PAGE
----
As 2014 progressed, I became increasingly appreciative of the way Sasser could set up certain catches with smart route running, knowing full well that Mauk had him as his first read. An excellent example of this was Sasser's corner route touchdown vs Tennessee, which mirrored his fantastic catch vs Arkansas a week later. He nearly eclipsed a thousand yards receiving despite being the only consistently healthy receiver on a team who's quarterback narrowly topped 50% passing and who opposing defenses would often put their #1 corner against.
Sasser doesn't quite fit into the typical roles when you talk about NFL wide receivers, he's not big enough or strong enough to be a true #1, he's not fast enough to be a deep threat and not quick enough to be a slot receiver. Despite all this I've seen plenty of less reliable players find their way on to NFL rosters, I'm sure someone like the Kansas City Chiefs would love a guy who can catch passes for touchdowns.
And who knows, maybe he could be their quarterback too?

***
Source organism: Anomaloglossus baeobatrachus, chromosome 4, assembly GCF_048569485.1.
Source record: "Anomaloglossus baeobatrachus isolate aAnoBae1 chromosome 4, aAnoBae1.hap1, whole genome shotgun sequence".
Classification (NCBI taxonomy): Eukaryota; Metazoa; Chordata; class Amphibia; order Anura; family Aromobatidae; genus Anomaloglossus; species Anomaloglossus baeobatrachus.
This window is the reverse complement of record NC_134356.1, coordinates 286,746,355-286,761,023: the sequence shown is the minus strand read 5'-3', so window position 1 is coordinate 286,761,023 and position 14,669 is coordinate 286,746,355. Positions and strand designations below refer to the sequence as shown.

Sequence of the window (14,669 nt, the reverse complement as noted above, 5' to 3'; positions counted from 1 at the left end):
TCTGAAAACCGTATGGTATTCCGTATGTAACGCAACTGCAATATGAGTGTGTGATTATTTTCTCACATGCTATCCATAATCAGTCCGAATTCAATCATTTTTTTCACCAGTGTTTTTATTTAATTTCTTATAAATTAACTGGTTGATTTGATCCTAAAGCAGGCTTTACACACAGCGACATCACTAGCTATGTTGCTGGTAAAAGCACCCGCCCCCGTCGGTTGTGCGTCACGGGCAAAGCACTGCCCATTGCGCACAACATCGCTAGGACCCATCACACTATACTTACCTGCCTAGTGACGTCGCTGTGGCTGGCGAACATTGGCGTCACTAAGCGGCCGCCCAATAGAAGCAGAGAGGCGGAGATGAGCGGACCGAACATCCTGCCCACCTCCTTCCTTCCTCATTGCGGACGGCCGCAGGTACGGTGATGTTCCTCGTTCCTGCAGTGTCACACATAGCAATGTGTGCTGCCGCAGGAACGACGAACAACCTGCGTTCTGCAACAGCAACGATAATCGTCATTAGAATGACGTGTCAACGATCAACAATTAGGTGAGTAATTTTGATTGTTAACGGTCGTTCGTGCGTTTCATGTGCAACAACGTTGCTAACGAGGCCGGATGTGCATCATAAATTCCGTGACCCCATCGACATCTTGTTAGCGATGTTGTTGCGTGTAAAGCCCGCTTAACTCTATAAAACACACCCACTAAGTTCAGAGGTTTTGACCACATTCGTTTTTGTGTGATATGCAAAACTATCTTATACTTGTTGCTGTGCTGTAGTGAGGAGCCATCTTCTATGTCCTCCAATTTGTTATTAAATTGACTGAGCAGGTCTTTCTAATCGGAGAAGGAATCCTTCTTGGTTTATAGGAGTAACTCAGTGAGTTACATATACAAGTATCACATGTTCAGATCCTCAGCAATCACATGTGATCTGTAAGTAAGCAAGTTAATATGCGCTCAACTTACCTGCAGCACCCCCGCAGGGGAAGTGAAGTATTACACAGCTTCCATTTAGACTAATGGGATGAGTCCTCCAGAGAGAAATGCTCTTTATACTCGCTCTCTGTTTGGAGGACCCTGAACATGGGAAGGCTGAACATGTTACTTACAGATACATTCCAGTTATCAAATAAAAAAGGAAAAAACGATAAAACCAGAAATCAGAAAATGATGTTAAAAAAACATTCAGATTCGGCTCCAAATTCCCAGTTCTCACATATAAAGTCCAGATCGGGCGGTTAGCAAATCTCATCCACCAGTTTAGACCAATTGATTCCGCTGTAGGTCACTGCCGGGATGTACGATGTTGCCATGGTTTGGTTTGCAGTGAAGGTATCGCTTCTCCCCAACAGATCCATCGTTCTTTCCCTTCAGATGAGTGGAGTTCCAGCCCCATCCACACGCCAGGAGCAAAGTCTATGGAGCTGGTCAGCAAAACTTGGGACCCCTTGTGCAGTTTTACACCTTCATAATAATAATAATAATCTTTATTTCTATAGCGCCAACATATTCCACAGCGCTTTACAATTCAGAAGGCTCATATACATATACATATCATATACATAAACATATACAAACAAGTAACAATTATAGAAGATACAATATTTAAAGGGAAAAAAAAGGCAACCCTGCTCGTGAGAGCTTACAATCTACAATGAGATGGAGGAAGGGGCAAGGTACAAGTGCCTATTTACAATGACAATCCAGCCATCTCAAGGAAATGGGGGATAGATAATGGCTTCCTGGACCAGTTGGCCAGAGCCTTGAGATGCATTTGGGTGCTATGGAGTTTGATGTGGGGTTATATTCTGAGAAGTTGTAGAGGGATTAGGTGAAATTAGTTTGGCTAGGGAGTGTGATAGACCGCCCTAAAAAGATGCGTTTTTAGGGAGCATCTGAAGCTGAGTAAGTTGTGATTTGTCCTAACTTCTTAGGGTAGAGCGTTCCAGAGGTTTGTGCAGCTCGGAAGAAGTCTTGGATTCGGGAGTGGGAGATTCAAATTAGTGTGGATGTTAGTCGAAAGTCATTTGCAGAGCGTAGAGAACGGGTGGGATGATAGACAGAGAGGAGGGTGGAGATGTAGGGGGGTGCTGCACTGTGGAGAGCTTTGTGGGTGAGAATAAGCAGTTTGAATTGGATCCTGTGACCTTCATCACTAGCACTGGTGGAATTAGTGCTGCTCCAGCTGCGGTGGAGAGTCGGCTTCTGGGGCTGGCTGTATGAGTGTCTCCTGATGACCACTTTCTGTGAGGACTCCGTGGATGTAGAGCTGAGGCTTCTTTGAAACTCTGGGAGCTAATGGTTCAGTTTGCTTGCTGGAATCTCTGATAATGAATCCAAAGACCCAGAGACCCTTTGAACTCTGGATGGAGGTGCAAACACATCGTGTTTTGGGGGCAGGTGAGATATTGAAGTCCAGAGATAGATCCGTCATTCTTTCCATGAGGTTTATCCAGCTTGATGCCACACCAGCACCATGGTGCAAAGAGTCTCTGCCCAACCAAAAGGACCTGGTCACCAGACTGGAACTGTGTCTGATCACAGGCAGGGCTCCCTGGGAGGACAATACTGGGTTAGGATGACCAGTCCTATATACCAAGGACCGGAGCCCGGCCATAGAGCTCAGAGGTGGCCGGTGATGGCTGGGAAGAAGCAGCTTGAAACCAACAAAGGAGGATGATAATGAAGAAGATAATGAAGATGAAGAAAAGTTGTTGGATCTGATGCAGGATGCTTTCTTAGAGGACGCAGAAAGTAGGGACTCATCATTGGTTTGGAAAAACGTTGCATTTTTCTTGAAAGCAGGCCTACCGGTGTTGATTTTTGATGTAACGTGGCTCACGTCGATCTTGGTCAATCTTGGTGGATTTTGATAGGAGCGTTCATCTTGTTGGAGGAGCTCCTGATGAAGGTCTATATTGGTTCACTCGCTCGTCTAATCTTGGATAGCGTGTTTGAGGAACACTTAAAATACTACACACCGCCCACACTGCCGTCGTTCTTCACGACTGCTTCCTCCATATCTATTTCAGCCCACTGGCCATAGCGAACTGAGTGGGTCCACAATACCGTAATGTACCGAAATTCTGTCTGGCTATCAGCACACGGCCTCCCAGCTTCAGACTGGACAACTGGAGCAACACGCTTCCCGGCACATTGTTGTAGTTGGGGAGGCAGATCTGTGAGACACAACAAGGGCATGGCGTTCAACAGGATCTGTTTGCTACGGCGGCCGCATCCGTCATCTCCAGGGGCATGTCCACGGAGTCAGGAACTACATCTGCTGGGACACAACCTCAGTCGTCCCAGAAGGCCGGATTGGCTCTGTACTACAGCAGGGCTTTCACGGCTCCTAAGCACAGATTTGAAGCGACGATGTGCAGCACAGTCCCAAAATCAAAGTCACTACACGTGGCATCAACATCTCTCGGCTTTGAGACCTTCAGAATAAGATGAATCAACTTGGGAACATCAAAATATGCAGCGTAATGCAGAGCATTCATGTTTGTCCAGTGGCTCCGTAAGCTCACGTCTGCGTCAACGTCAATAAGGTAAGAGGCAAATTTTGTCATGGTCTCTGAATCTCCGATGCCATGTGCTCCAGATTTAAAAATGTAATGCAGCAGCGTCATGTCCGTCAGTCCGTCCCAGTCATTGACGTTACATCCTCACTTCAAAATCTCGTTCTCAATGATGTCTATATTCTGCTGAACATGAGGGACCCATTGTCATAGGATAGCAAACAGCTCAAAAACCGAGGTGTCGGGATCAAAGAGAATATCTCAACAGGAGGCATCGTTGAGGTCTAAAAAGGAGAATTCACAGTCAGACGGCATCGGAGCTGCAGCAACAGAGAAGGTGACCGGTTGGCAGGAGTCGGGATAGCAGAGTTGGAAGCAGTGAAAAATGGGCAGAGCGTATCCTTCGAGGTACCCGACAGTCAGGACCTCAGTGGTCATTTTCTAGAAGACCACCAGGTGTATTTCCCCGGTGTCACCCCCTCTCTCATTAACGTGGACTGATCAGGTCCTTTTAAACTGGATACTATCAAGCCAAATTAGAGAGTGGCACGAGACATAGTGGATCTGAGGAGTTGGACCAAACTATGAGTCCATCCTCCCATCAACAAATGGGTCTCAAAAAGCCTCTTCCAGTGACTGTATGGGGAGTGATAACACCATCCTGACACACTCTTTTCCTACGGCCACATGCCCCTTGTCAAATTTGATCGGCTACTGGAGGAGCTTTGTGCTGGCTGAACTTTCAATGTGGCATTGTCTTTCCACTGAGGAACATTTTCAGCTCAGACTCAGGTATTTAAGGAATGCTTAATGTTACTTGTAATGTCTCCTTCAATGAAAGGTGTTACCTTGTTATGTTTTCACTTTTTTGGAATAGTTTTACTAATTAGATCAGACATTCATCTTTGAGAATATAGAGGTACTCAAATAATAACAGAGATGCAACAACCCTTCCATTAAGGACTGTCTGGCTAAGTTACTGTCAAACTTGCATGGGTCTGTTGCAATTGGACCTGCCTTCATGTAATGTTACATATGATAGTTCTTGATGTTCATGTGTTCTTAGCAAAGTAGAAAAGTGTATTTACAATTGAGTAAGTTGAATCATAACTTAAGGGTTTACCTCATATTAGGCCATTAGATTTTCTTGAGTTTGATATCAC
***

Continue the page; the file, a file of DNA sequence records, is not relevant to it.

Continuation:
My Pick: 3rd-4th round
Bill C's Pick: 5th round to UDFA
(6'0, 205, Sr.) (40 catches, 698 yards, 17.5 average, 7 TD)
Jimmie Hunt has become something of a legend among Mizzou fans with his knack for making huge gains with timely catches. Of most recent note, he had a 73 yard touchdown grab vs Tennessee and a bobbling 44 yard catch on 3rd down against Arkansas that reminded everyone of his ability to be a team's deep threat out of the slot. Hunt battled injuries for portions of his junior and senior seasons, and combined with a propensity for dropping passes he will be graded down for lack of focus and consistency, but he's an explosive receiver who can eat up or beat coverages.